Fruit Flies Show How Brain Reward-Based Decisions Work

Fitzgerald’s brother-in-law, like many L.P. record collectors, has a go-to store where he routinely finds the greatest vinyl for his collection. But occasionally he spends hours in the store and leaves empty-handed. He is also aware that on sometimes he should visit the record shop on the opposite side of town, where he occasionally finds a rare treasure that has been added to the shelves since his previous visit.

Fruit Flies Show How Brain Reward-Based Decisions Work
Schematic of the Y-arena for single flies. A fly begins a trial in one arm of the Y filled with clean odor-free air and chooses between two other arms randomly assigned different odors. Once a fly makes its way up one of the odorized arms and crosses into the reward zone, a reward is provided according to reward contingencies of the task by activating the fly’s sugar-sensing neurons. The Y then resets so that the arm that was chosen is filled with clean air and the other two arms are randomly assigned odors. Image Credit: Rajagopalan et al.

The calculation Fitzgerald’s brother-in-law is performing is calculating the likely consequences of directing his actions. He frequents his favorite record store the most since it rewards him most regularly. He rarely shops at the second-tier store since he is less likely to receive rewards there.

This “record foraging” activity, according to Glenn Turner, a neuroscientist and group leader at HHMI’s Janelia Research Campus, is a prime example of a form of behavior termed matching that is common in the animal realm. Non-hipster creatures like mice and flies seek food instead of playing vinyl, utilizing sensory clues like smells to assess the quality of the food from a distance.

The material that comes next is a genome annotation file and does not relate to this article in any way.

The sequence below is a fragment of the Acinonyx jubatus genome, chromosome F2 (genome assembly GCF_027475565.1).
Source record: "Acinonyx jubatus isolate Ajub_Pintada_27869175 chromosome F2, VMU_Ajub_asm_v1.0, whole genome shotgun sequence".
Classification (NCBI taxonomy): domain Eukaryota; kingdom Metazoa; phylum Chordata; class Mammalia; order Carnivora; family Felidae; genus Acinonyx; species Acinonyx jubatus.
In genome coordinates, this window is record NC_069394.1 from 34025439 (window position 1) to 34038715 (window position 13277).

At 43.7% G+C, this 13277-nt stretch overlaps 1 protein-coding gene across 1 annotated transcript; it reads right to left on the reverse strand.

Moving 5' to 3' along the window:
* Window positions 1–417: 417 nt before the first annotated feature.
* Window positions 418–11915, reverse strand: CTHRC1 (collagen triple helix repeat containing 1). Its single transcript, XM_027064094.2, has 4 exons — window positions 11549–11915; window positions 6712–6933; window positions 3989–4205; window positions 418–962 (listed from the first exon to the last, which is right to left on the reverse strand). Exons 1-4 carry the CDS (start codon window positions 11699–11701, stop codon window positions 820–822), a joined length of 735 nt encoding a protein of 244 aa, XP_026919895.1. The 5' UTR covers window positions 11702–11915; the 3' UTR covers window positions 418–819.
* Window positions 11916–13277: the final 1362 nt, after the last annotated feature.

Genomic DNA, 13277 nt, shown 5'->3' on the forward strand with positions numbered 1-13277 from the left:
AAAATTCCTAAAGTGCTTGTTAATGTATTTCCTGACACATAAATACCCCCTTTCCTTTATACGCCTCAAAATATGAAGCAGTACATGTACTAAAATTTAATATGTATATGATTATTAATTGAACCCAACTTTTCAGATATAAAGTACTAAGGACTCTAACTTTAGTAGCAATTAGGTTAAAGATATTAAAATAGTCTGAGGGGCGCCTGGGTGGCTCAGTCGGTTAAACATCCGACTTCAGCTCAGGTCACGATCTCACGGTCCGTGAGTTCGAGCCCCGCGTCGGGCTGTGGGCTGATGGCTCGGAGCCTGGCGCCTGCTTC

It was not known how the brain made these value-based decisions, despite the fact that matching has been seen in pigeons, mice, and humans. A notion of how that could happen has previously been put out by researchers, but it had never been put to the test in the actual world.

The suggested hypothesis has now been validated by a group of Janelia researchers, including Fitzgerald, Turner, Janelia Graduate Scholar Adithya Rajagopalan, former Janelia Fellow Ran Darshan, and Research Specialist Karen Hibbard.

Image Credit: Ant Cooper/Shutterstock.com

Image Credit: Ant Cooper/Shutterstock.com

Rajagopalan’s research shows that fruit flies can make decisions based on their expectations of the chance of a reward, just like Fitzgerald’s brother-in-law. The team was able to directly test this notion at the level of neural circuits because they were able to identify the location in the fly brain where these value modifications are done.

We found that flies are using expectation to assign value to their world. It also really nicely connects back to this theoretical work that was so elegant and explains this widespread phenomenon.

Glenn Turner, Group Leader and Director, GENIE Project Team, Howard Hughes Medical Institute